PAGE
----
Lauren Brownlow

Banner week for Brownlow's offseason Twitter Mailbag

Posted May 18

Mark Walton (1) scores a touchdown. Miami defeated NC State, by a score of 27-13, on November 19, 2016 in Raleigh, North Carolina. (Jerome Carpenter/WRAL Contributor)

I knew you all had it in you, but this week is the GOAT in terms of submissions for my Twitter Mailbag. It really runs the gamut. From rompers to child-rearing advice delivered with caustic sarcasm to actual sports, I am here for all of it. I love you guys.

And none of you more than the first question-asker, who humored me by pretending I could answer this question any better than he could...

At first when I got this, I thought to myself, "Felder is asking ME a football question? God bless him for throwing me a bone. I know he knows the answer to this." And then I actually started researching it. And....maybe he doesn't? Georgia Tech and NC State are really the only teams that have multiple running backs returning that I've even heard of before. A lot of schools are either going to be relying on talented freshmen to step up at that spot or hope a returning player takes a big leap.

We all already knew that quarterback play is going to take a step backwards in the ACC this year, and that's putting it mildly. Plenty of the names you know at wide receiver are gone, too. But I didn't know running back was this depleted.

Also while researching this, I realized that when I'm looking up ACC-wide stats and depth charts and the like, I always remember Syracuse last. But only for football, obviously. "I know there's a school alphabetically between Pitt and Virginia....OH YEAH SYRACUSE" *slaps forehead*

The most sure thing you've got is the Georgia Tech backfield, which in spite of losing Marcus Marshall returns multiple experienced (and successful) A-and-B backs. Dedrick Mills is one of just two ACC backs with at least 150 rush attempts and 5.1 yards per carry (besides Walton), and Qua Searcy averaged 5.9 per carry on 46 attempts (and scored the game-winning touchdown against Georgia) while Clinton Lynch broke through as a receiving threat out of the backfield (though he missed the spring with an injury). But that'll probably be a by-committee situation.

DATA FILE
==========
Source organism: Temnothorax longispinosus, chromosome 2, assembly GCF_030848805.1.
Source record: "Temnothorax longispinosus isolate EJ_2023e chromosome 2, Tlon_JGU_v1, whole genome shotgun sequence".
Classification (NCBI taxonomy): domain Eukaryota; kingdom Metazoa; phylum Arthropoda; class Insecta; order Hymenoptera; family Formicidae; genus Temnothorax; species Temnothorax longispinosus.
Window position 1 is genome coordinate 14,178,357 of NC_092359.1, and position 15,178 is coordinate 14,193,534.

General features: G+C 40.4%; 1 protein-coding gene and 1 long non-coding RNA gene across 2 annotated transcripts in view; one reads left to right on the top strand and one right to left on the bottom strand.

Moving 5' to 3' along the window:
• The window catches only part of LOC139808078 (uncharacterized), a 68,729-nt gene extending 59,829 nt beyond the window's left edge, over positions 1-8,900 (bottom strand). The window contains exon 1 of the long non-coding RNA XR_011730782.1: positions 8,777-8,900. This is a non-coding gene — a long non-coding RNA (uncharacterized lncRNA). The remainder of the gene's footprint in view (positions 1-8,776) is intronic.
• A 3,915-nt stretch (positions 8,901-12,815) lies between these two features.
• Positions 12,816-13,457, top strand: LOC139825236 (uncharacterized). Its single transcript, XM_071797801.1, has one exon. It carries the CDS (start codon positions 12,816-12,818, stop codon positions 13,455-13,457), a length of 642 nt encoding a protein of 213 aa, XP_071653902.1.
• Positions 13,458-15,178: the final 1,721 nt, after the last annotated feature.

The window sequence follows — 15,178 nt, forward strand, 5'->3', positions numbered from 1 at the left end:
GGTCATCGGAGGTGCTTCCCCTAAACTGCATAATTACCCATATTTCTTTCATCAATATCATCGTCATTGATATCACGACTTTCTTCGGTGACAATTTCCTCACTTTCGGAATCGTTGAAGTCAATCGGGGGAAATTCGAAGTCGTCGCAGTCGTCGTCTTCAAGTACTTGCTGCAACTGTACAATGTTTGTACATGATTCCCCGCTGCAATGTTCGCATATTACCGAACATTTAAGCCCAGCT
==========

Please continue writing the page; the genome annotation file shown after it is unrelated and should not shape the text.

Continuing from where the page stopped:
The same is likely true at NC State, where some combination of Dakwa Nicholas and Reggie Gallaspy (bolstered by Nyheim Hines and Jalen Samuels) will fill the void left by Matt Dayes. I don't know that any ONE back emerges out of that group, but I do think NC State's backfield will be all right.

In terms of attempts returning, Boston College's Jon Hilliman is second behind Walton with 184. He averaged a robust 2.9 per rush last year. We also have Dontae Strickland from Syracuse (162 attempts, 3.5 per) and Wake's Cade Carney (156 attempts, 3.8 per, which in Wake's offense is like 5.2 or something).

For me, it's comes down to two possible groups: first, vets with something to prove. Like Pitt's Qadree Ollison (who broke out as a freshman relieving James Conner but had a bad year in 2016) or Virginia Tech's Travon McMillian (who will be used A LOT more than last season). Or even Duke's Shaun Wilson, who has seen his yards per carry go down each season as he's gotten more work (duh) but remains a dynamic playmaker.

But Florida State and Clemson still have the best talent in the league, so I'm looking at two guys as THE most likely candidates - guys who played behind two of the best running backs in the league a year ago - Jacques Patrick (and FSU's bevy of talented incoming freshmen) and Tavien Feaster from Clemson.

Patrick averaged 5.7 per rush last year and 5.0 as a freshman, and though there will be plenty of talented youngsters around to push him, Jimbo Fisher will probably want to ride his experience. Feaster for Clemson ran the ball just 37 times last year but averaged 60 per carry - plenty was in garbage time against bad teams, but ​he was one of the best running backs in the country coming out of high school.

tl:dr: Ollison or Feaster would be my guesses.

​​

Well, first thing's first. The item of clothing being referred to is JUST A ROMPER. NOT A BRO-ROMPER, NOT A MAN-ROMPER, NOT A ROMP-HIM. (Why is romphim even a thing? It's not a rompHER, you blithering idiots.)

We don't have to add cute gender suffixes to everything to make it more palatable to EITHER gender. "THIS MIGHT BE BODY WASH LIKE YOUR WIFE USES, BUT IT'S MAN BODY WASH! ARGH!" We get it. Or the way NFL jerseys sold to women have to be like pink and bedazzled. Please spare me.